In a previous post, I shared my End of Year Checklist. Using the checklist, you can organize your tasks by categories. Once you do that, you’ll notice that some of your “to-do’s” aren’t tasks, but projects that involve several steps to complete. You can get those projects down on paper using this End of Year Project Organizer .
Get specific. I have a tendency to be too general when I write my list of tasks. “Filing”, for example, is not a task. Filing is a project that you need to break down into manageable steps. What do you need to file? Unit resources? Notes from your faculty meetings? Receipts? As you think about all you need to do and write it down, you’ll find that there will be categories. That’s when you need to sketch out a project plan.
Make an action plan. On the Project Organizer, give the project a title. Then, number each of the tasks. Give yourself a deadline for when you want to have that piece of the project done. When you are finished, check that part of the project off.
Making overwhelming projects manageable. I find a project list like this particularly helps with things like “Packing up the Classroom”, and “Organizing the Storage Closet”. Remember, these are not tasks, they are projects. They can’t get done in one shot, but they CAN get done if we break them down into manageable steps.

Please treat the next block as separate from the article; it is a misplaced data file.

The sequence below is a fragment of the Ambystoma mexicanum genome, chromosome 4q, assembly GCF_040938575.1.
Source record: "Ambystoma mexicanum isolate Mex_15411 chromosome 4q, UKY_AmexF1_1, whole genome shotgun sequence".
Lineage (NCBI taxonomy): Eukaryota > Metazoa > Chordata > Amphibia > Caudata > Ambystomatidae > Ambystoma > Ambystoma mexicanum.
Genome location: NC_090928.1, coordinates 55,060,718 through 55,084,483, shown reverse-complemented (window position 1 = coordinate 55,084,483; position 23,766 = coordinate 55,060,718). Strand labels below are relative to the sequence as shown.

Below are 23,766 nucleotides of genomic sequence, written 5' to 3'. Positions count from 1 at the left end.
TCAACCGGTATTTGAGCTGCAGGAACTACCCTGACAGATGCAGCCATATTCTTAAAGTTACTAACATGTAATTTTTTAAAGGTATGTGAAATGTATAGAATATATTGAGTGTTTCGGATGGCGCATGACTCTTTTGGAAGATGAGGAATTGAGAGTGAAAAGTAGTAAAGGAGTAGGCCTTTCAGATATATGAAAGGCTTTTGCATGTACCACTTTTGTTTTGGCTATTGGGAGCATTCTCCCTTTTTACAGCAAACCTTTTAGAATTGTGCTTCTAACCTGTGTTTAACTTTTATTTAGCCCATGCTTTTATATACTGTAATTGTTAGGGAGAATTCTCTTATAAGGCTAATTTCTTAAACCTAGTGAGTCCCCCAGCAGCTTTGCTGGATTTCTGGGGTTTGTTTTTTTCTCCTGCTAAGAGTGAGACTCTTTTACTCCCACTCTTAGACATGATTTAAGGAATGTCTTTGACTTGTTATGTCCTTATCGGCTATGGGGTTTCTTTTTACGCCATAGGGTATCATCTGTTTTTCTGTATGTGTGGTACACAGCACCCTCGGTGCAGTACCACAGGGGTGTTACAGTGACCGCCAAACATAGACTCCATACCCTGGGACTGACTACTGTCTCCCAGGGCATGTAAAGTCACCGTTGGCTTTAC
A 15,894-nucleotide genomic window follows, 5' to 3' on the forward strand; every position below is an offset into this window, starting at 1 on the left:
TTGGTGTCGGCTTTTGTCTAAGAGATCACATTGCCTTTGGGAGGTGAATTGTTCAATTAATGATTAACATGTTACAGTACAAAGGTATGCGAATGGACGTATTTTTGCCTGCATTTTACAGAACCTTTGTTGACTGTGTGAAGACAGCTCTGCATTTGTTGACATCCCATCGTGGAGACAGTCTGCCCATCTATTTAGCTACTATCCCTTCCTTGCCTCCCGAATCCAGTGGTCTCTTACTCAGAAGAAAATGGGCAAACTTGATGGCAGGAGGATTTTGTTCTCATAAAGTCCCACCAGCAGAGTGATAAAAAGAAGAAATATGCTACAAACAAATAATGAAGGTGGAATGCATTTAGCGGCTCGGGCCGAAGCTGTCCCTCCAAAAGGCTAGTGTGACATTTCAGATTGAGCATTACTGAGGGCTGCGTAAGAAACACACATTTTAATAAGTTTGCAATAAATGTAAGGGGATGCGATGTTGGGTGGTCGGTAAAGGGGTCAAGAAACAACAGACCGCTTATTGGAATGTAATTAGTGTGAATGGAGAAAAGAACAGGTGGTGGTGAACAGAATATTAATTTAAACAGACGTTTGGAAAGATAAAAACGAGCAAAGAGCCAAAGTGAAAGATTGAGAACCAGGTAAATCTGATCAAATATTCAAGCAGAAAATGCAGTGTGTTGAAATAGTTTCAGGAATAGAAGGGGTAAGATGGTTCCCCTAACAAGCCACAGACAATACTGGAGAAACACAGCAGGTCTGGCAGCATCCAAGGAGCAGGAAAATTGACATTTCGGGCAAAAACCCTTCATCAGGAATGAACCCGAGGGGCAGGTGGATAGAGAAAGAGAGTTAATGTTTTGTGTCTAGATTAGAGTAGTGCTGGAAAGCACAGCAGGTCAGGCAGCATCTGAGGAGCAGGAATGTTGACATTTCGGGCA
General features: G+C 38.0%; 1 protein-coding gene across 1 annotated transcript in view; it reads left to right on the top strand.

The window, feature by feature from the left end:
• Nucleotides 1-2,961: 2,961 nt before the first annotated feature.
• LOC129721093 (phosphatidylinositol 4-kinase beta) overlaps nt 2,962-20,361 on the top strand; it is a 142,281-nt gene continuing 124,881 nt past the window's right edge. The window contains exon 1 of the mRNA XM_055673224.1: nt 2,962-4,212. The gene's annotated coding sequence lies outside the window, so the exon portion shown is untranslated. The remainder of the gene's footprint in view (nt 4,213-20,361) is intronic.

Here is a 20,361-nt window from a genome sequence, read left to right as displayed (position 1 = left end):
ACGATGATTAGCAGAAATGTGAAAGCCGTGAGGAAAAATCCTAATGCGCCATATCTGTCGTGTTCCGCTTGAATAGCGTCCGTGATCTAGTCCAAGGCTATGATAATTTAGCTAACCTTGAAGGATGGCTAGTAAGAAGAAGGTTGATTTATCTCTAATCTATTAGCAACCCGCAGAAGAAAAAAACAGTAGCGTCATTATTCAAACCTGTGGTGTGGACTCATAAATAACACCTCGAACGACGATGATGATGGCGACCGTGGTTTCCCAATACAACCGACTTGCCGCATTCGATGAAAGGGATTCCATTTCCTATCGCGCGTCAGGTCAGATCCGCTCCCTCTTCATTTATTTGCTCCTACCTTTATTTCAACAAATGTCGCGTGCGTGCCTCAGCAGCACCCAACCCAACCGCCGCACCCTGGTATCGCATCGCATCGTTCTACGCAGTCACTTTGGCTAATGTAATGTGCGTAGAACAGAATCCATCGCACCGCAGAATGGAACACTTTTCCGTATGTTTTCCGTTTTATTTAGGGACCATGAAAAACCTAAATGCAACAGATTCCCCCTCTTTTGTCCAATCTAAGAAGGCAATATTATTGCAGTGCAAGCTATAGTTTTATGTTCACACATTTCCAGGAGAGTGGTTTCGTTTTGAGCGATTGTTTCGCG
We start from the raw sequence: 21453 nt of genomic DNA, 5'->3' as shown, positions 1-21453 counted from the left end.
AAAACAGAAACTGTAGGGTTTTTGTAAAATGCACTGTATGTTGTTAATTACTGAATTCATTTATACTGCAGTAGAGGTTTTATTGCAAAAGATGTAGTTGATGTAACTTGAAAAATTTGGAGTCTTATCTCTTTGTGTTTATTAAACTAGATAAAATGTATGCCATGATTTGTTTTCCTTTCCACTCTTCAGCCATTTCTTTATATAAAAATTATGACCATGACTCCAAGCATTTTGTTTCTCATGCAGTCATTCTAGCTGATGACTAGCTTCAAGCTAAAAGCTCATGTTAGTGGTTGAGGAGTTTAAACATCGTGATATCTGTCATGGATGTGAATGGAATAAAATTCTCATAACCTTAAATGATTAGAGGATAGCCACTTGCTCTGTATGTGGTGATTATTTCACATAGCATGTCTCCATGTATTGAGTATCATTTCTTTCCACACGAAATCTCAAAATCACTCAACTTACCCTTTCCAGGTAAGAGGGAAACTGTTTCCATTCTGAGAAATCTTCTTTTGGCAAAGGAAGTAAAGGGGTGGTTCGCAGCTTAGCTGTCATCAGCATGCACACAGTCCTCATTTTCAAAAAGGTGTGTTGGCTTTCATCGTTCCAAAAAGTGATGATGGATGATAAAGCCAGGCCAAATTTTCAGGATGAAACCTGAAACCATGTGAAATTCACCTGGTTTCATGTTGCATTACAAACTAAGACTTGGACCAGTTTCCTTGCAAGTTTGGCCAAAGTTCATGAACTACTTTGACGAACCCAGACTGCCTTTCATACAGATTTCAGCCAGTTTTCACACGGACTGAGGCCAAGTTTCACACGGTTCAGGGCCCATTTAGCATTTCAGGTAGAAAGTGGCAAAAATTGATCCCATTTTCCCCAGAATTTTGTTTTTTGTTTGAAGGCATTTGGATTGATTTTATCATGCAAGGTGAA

Not just for the end of the school year. The great thing about this organizer is that you can use it all year long for your projects. It’s also not just for teachers. You can help your students get organized too. I have used this checklist with students who were as young as third grade with great success. Developing organizational skills is so important for their academic success.
Okay, let’s get organized! If you haven’t already, grab your organizer here.
Until next time,